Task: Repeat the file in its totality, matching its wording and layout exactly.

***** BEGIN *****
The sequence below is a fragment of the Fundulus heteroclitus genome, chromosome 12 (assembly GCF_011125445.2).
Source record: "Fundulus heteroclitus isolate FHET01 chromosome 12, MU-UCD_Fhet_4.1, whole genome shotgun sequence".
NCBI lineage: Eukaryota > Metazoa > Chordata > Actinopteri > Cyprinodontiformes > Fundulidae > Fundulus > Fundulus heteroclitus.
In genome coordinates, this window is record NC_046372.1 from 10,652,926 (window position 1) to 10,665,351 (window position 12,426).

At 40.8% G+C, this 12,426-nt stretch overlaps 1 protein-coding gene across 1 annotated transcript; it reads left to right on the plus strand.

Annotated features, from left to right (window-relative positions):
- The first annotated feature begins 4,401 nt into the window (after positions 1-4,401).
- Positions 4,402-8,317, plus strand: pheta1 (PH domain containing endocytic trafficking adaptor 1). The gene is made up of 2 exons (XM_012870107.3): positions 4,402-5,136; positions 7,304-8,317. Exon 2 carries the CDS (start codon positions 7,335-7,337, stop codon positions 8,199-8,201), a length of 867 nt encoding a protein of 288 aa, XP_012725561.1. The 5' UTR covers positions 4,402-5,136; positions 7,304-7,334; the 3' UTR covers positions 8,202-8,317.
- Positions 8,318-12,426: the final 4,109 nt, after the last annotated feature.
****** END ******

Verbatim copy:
The sequence below is a fragment of the Fundulus heteroclitus genome, chromosome 12 (assembly GCF_011125445.2).
Source record: "Fundulus heteroclitus isolate FHET01 chromosome 12, MU-UCD_Fhet_4.1, whole genome shotgun sequence".
NCBI lineage: Eukaryota > Metazoa > Chordata > Actinopteri > Cyprinodontiformes > Fundulidae > Fundulus > Fundulus heteroclitus.
In genome coordinates, this window is record NC_046372.1 from 10,652,926 (window position 1) to 10,665,351 (window position 12,426).

At 40.8% G+C, this 12,426-nt stretch overlaps 1 protein-coding gene across 1 annotated transcript; it reads left to right on the plus strand.

Annotated features, from left to right (window-relative positions):
- The first annotated feature begins 4,401 nt into the window (after positions 1-4,401).
- Positions 4,402-8,317, plus strand: pheta1 (PH domain containing endocytic trafficking adaptor 1). The gene is made up of 2 exons (XM_012870107.3): positions 4,402-5,136; positions 7,304-8,317. Exon 2 carries the CDS (start codon positions 7,335-7,337, stop codon positions 8,199-8,201), a length of 867 nt encoding a protein of 288 aa, XP_012725561.1. The 5' UTR covers positions 4,402-5,136; positions 7,304-7,334; the 3' UTR covers positions 8,202-8,317.
- Positions 8,318-12,426: the final 4,109 nt, after the last annotated feature.